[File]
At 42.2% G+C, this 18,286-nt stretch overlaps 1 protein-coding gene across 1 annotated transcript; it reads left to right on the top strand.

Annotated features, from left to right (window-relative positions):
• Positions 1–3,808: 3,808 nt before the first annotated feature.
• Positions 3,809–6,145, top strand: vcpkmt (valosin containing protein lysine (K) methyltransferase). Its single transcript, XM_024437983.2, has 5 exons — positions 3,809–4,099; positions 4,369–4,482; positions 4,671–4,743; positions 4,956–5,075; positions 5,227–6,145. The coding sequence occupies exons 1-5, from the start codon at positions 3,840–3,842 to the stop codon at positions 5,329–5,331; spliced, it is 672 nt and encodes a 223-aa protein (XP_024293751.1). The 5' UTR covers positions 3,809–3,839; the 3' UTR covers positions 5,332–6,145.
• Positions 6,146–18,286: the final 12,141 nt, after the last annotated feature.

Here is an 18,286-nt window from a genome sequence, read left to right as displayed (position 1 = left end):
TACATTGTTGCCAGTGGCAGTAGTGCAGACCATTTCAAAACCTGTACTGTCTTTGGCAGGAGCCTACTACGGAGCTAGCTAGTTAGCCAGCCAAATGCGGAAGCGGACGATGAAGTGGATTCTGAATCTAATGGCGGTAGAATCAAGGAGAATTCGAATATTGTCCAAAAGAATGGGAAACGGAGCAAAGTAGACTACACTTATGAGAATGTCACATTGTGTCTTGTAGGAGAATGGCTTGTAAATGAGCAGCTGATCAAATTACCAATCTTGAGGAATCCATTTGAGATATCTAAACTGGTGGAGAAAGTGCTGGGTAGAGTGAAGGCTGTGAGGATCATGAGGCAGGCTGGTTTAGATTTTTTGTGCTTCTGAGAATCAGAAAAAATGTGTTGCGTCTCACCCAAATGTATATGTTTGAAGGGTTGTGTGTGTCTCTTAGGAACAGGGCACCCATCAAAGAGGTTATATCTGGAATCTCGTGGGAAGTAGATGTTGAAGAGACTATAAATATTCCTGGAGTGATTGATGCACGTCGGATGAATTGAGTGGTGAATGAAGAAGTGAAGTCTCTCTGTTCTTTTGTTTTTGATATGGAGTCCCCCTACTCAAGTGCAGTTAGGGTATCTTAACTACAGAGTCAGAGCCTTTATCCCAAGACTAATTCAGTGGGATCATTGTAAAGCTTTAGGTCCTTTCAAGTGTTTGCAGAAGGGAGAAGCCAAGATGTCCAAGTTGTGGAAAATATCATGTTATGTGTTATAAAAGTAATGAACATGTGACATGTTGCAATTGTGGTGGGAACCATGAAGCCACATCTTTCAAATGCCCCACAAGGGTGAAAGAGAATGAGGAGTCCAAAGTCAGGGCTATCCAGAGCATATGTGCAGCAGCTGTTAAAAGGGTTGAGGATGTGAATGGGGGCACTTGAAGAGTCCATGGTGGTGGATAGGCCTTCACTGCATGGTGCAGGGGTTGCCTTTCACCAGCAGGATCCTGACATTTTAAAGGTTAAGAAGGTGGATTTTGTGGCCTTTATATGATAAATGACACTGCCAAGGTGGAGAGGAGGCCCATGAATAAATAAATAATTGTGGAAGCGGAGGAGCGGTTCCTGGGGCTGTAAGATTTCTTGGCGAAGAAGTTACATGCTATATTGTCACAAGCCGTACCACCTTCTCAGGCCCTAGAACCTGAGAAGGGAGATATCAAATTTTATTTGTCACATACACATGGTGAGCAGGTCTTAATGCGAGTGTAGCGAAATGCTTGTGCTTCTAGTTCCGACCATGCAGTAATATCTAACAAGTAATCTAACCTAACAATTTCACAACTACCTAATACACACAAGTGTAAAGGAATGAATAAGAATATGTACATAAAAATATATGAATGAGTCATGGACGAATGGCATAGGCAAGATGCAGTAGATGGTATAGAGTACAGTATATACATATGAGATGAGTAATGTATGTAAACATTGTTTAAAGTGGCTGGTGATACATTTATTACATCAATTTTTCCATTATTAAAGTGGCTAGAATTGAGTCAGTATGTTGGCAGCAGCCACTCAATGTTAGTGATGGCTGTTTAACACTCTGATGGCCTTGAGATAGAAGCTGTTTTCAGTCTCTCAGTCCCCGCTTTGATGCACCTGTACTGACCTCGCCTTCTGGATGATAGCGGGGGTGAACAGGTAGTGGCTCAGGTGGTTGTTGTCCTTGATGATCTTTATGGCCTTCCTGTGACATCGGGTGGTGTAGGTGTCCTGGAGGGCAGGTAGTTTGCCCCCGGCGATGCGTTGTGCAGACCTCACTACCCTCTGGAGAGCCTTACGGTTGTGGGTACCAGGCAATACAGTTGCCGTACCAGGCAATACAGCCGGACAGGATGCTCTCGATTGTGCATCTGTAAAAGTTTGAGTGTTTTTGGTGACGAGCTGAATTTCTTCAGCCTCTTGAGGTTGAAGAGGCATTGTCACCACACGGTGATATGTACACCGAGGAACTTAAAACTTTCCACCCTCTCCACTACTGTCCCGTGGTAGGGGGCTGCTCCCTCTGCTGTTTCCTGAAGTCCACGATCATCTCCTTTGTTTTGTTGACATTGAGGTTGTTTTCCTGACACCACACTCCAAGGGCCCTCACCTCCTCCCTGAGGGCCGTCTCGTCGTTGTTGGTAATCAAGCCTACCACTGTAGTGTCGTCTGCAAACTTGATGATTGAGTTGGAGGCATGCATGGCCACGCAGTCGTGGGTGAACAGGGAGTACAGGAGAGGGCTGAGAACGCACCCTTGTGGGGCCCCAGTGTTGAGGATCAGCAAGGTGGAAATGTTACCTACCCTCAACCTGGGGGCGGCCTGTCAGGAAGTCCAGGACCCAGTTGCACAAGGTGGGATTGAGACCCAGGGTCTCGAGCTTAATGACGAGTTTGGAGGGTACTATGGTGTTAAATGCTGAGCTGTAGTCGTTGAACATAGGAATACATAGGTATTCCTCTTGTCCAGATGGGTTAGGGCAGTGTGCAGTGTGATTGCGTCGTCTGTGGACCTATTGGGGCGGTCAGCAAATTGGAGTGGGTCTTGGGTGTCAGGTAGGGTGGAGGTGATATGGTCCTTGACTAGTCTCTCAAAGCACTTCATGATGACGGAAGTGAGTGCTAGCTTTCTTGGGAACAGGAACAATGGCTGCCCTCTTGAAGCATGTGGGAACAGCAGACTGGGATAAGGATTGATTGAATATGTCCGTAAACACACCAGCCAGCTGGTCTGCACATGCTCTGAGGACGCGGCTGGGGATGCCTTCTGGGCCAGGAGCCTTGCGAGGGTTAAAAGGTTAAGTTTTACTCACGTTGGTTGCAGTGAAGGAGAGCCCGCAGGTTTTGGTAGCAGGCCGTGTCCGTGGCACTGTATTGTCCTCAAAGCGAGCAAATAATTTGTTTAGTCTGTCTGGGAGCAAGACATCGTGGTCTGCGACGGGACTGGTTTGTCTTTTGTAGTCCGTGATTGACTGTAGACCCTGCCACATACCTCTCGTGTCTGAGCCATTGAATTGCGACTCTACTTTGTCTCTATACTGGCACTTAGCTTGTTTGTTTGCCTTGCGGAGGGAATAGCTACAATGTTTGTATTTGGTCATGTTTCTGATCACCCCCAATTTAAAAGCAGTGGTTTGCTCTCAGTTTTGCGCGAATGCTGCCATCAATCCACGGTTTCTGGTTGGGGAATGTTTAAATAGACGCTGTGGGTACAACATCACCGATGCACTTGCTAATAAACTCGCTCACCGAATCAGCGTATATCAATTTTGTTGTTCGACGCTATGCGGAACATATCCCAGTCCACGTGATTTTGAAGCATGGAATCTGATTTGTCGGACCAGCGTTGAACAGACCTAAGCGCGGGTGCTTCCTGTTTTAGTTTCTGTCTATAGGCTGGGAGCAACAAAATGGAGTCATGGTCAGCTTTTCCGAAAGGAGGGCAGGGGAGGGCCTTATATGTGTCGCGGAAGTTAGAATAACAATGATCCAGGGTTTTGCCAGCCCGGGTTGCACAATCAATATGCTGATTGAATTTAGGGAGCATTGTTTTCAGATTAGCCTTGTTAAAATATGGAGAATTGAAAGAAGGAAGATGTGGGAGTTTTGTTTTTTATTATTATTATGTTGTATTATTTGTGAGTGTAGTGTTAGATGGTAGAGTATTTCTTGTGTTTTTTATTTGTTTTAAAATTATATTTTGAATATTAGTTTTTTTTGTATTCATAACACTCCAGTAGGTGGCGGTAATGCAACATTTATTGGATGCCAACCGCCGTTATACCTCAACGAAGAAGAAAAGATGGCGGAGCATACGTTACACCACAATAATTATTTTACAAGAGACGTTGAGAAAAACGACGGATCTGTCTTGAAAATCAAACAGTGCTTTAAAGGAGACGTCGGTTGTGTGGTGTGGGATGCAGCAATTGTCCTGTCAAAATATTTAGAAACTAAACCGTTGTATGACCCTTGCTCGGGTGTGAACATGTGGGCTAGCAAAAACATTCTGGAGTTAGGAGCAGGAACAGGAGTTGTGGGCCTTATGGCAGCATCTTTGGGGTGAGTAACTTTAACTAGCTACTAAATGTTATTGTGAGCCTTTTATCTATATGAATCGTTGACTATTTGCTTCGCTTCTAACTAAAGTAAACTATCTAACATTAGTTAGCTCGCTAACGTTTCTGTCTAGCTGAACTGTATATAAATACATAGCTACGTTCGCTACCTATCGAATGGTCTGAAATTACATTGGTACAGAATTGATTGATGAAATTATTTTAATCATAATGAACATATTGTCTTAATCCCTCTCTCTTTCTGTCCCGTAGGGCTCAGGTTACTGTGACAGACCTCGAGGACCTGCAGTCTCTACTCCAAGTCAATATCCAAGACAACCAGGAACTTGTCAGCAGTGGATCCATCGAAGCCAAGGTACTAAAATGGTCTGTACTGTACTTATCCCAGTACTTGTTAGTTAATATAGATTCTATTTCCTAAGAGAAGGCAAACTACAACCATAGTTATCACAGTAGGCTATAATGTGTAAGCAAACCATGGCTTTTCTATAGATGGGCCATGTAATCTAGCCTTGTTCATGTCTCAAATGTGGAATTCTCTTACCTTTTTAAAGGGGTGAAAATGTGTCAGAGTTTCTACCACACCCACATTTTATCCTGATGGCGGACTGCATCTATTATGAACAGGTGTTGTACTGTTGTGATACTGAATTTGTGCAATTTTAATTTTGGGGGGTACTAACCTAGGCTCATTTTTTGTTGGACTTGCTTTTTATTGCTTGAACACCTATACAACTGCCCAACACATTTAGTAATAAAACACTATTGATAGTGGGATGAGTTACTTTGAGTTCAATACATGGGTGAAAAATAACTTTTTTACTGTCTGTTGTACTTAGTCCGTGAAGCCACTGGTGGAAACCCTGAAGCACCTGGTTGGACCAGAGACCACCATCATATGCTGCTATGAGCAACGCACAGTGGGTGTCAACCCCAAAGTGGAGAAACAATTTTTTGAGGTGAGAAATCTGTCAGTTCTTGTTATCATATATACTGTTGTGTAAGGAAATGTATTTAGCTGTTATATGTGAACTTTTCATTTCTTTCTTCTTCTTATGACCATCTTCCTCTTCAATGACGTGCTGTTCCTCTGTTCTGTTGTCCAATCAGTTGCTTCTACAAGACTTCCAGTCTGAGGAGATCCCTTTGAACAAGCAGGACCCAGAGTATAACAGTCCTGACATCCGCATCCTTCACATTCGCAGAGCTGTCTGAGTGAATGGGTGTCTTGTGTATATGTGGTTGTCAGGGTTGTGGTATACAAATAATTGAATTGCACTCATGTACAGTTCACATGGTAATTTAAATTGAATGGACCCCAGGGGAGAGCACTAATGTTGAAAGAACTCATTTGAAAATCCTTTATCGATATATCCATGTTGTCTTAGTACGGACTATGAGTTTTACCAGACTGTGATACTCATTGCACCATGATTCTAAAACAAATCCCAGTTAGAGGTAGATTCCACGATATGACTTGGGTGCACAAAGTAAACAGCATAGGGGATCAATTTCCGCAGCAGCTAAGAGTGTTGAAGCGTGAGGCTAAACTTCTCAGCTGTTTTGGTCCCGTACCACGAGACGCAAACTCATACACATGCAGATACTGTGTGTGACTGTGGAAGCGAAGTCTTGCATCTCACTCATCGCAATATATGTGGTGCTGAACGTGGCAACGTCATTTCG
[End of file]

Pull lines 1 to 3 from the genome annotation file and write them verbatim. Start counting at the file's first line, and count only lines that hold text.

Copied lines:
At 42.2% G+C, this 18,286-nt stretch overlaps 1 protein-coding gene across 1 annotated transcript; it reads left to right on the top strand.

Annotated features, from left to right (window-relative positions):
• Positions 1–3,808: 3,808 nt before the first annotated feature.